• [0077]
    In some embodiments, the web server 305 is one or more computers running web server software that facilitates the exchange of information over the HTTP protocol. In these embodiments, the web server software is developed by a third party. Examples of web server software include Microsoft Internet Information Services (IIS), and Apache HTTP Server. In some embodiments, the web server software runs on a computer powered by a third party operating system (O/S). Examples of operating systems include Microsoft Server 2003, Microsoft Vista, Microsoft Windows XP, Linux, Unix, Ubuntu, and Mac OS X server. In some embodiments, the web server 305 requires a third-party web application platform, framework or language to handle requests and deliver client responses. Examples of web application platforms include Microsoft ASP.NET, Macromedia ColdFusion, Java Platform Enterprise Edition (Java EE, J2EE), PHP, and Ruby on Rails (Rails, RoR).
  • [0078]
    In some embodiments, the Web Server interacts with the client using the Asynchronous JavaScript and XML (AJAX) protocol. AJAX is compatible with the HTTP protocol and passes messages back and forth from the client to the Web Server using the Extensible Markup Language (XML) rather than HTML. In some embodiments, the XML data returned as a response to the client is then rendered by the client's browser software as HTML.
  • [0079]
    The web server 305 transmits data from user requests to the application logic processor 310 and receives data from the application logic processor to be relayed to the client as a response. In some embodiments the application logic processor exists on the same computer, and in other embodiments the application logic process exists on another computer. The application logic processor in this case may or may not exist in close proximity to the Web Server.
  • [0080]
    In some embodiments, the web server is responsible for determining the formatting of the information to be presented to the client in the response. The formatting of the information depends on the statement itself, the statement's score, the history of statement votes and submissions, and the state of the user's particular voting and submission history.
  • [0081]
    In some embodiments, an application logic processor 310 delivers data associated with the offering, statement, score, vote, user, and history to be included in the response to the client by the web server 305. In some embodiments, the application logic processor receives data associated with the offering, statement, vote, and user who initiated the request from the web server.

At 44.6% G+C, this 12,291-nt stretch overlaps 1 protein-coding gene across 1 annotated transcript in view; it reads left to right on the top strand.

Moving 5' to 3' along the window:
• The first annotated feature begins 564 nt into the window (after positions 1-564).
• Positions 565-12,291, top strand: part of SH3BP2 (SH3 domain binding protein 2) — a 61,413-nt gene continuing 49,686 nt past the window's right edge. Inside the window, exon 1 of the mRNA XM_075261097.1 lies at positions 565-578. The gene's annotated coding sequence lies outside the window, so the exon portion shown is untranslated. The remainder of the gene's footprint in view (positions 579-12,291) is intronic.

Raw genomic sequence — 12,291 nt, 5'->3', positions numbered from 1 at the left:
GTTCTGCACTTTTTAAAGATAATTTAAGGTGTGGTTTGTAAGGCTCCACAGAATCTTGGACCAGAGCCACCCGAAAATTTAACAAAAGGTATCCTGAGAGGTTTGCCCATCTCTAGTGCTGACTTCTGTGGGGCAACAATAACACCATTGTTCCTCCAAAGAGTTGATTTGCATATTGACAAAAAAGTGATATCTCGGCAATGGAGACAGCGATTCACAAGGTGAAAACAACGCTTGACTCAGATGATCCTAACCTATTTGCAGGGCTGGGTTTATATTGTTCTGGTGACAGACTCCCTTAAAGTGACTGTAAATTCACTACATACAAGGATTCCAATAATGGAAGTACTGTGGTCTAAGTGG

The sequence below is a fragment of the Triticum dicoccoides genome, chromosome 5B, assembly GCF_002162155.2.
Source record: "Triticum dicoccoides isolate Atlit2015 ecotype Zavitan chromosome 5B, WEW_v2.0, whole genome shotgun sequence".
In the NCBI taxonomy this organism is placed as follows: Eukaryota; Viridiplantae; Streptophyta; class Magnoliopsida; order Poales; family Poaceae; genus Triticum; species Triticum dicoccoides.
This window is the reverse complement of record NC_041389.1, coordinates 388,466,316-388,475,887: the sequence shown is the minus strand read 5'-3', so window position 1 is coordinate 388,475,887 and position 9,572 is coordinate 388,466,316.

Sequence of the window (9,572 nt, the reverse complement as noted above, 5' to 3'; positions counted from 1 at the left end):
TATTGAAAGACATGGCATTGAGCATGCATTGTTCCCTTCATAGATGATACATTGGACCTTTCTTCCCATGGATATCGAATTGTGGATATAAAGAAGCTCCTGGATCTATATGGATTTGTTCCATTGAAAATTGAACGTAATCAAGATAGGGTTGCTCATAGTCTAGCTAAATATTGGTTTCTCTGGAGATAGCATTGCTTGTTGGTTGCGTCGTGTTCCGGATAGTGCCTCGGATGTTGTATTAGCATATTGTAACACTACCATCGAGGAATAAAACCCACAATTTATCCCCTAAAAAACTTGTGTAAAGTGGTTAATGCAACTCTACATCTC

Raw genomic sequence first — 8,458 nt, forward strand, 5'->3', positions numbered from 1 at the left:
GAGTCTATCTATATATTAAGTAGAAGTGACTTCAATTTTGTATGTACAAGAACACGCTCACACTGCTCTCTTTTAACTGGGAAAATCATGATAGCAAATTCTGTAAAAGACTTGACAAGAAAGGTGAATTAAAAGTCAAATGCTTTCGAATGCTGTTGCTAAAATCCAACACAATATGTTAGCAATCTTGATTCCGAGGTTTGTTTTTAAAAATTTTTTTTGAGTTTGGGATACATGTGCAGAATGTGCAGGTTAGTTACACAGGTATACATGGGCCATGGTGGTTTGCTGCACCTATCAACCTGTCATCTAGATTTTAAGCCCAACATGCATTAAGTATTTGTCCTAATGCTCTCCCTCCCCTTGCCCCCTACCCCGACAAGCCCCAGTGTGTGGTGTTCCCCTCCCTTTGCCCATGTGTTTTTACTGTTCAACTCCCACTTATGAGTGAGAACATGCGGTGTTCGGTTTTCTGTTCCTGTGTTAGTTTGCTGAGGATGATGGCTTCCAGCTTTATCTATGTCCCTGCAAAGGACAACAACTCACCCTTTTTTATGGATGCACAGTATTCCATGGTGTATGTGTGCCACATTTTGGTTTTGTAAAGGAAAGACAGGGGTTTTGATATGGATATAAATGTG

• [0082]
    In some embodiments, a purpose of the application logic processor 310 is to tabulate, compute, and deliver data from each of the databases (user 330, statement/vote 335, and offering 345) in a logical form to the web server. In some embodiments, the application logic processor executes an algorithm to compile statements, executes an algorithm to compute each of the statements' associated scores, and executes an algorithm to retrieve the status of the user's votes on each of the statements. For example, when a user initiates a request for a particular collaborative review, the application logic processor seeks the necessary information from each of the databases on the server system 300, compiles the list of statements, computes the score for each statement, and determines the status of how the user has voted on that statement and delivers this information as a data structure to the web server.
  • [0083]
    In some embodiments, the algorithms, data inputs and outputs (I/O), data structures, logic, and computations done by the application logic processor are executed by software developed using one or more programming languages. Examples of programming languages include: C++, Visual Basic.NET (VB.NET), C#, PHP, and Java.
  • [0084]
    In some embodiments, a purpose of the application logic processor 310 is to facilitate information exchange from the web server 305 to each of the databases in a logical way as to record statement submissions, user votes, statement modifications, and statement deletions. For example, when a user submits a statement to be included in the collaborative review, the application logic processor receives the text of the statement from the web server 305 and initiates the inclusion of the text data in the statement vote database. The information associated with the user who submitted the statement is also included.